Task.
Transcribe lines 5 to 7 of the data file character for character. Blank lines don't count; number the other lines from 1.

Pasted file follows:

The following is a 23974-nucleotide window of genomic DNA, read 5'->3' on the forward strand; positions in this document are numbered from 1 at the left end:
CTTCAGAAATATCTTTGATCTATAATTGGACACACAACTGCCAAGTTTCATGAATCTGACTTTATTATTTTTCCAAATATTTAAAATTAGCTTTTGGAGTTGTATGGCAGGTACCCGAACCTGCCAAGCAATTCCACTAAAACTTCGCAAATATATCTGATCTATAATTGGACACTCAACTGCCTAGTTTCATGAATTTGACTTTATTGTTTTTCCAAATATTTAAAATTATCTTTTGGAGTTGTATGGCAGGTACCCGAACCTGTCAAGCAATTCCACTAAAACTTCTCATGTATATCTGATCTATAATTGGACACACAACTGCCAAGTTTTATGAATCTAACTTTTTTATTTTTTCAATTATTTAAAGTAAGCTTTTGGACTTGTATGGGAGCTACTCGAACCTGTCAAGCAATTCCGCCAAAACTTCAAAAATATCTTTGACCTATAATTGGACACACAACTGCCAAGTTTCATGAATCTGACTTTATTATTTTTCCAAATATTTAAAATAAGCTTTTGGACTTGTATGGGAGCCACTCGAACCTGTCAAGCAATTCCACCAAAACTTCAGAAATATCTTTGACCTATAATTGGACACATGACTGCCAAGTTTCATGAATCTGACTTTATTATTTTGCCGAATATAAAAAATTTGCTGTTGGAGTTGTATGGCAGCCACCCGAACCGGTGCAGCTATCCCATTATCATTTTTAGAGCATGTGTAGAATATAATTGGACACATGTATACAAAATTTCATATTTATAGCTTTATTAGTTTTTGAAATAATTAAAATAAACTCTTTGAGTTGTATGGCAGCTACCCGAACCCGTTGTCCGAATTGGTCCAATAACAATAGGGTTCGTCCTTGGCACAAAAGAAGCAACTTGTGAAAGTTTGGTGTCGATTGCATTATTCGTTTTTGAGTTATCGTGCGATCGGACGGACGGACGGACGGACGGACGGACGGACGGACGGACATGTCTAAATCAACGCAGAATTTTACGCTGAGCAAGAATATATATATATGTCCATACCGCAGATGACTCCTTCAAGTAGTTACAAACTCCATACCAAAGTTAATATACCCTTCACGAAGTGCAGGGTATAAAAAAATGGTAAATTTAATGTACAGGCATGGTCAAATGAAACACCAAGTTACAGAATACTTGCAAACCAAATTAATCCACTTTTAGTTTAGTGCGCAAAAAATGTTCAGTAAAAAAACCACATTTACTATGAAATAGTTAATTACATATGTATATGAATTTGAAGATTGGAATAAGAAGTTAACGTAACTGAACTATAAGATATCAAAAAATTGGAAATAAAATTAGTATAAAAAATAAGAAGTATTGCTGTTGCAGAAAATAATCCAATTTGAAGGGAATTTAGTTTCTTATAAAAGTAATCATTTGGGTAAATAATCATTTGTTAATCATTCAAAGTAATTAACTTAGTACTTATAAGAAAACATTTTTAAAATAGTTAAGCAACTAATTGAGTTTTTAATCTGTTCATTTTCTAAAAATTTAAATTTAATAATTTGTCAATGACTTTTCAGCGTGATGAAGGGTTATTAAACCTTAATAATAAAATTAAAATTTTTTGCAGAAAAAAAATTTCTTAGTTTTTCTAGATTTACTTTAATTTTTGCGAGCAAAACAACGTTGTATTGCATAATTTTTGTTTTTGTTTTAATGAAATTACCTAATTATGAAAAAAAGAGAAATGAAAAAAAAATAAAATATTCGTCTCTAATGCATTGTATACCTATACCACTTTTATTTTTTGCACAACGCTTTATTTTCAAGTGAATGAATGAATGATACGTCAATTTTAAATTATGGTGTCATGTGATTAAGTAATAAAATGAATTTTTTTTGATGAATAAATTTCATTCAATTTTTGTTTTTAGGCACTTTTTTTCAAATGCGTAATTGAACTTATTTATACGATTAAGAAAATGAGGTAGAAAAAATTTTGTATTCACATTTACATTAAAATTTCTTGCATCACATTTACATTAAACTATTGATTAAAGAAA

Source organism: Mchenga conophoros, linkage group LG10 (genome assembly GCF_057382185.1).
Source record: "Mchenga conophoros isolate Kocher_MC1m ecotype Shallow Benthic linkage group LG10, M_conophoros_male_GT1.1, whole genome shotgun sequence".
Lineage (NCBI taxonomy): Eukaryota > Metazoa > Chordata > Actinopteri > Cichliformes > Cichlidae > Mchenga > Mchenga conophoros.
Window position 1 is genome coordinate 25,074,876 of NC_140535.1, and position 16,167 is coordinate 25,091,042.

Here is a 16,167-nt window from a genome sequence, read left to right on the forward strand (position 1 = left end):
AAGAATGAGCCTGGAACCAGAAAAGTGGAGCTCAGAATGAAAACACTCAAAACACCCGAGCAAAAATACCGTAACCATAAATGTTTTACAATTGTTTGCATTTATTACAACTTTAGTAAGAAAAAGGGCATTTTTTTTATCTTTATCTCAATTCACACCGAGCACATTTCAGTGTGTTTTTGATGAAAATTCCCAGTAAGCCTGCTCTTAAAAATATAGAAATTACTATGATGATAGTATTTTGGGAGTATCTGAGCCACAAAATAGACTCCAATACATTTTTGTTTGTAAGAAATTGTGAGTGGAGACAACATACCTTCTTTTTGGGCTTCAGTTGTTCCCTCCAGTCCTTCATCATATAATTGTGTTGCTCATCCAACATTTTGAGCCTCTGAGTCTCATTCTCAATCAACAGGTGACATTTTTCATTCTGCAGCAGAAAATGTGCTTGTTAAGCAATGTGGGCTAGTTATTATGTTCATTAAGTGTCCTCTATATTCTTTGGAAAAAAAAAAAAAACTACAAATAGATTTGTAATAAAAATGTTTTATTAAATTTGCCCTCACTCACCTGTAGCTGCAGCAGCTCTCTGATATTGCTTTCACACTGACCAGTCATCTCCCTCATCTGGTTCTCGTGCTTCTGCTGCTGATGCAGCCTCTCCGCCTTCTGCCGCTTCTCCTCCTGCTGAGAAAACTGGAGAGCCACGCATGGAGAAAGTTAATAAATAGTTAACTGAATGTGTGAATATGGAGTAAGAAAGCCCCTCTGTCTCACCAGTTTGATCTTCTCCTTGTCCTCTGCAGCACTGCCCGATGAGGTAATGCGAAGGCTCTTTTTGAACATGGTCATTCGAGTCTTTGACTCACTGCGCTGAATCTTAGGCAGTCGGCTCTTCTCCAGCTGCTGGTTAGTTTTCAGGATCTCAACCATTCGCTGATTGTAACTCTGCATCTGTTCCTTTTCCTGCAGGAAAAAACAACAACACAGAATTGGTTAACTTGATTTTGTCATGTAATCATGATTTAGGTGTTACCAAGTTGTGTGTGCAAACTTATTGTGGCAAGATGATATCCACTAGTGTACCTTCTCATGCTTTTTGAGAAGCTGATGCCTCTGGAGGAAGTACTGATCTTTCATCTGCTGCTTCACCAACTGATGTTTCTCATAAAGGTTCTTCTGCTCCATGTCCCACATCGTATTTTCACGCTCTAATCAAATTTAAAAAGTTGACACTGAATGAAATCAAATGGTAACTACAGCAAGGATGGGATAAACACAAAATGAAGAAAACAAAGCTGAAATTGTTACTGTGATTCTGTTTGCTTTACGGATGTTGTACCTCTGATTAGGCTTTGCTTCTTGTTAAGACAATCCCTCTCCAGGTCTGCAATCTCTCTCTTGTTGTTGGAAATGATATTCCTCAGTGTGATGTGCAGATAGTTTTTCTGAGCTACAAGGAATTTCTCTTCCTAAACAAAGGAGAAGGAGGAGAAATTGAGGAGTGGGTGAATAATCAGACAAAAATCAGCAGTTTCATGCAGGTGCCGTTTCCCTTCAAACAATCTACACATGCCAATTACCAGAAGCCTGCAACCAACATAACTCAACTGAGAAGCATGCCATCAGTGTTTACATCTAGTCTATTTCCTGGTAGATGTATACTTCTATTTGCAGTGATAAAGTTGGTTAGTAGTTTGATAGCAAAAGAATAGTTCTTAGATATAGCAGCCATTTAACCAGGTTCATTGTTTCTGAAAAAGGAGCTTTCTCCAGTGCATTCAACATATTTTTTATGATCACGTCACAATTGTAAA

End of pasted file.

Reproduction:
Lineage (NCBI taxonomy): Eukaryota > Metazoa > Chordata > Actinopteri > Cichliformes > Cichlidae > Mchenga > Mchenga conophoros.
Window position 1 is genome coordinate 25,074,876 of NC_140535.1, and position 16,167 is coordinate 25,091,042.

Here is a 16,167-nt window from a genome sequence, read left to right on the forward strand (position 1 = left end):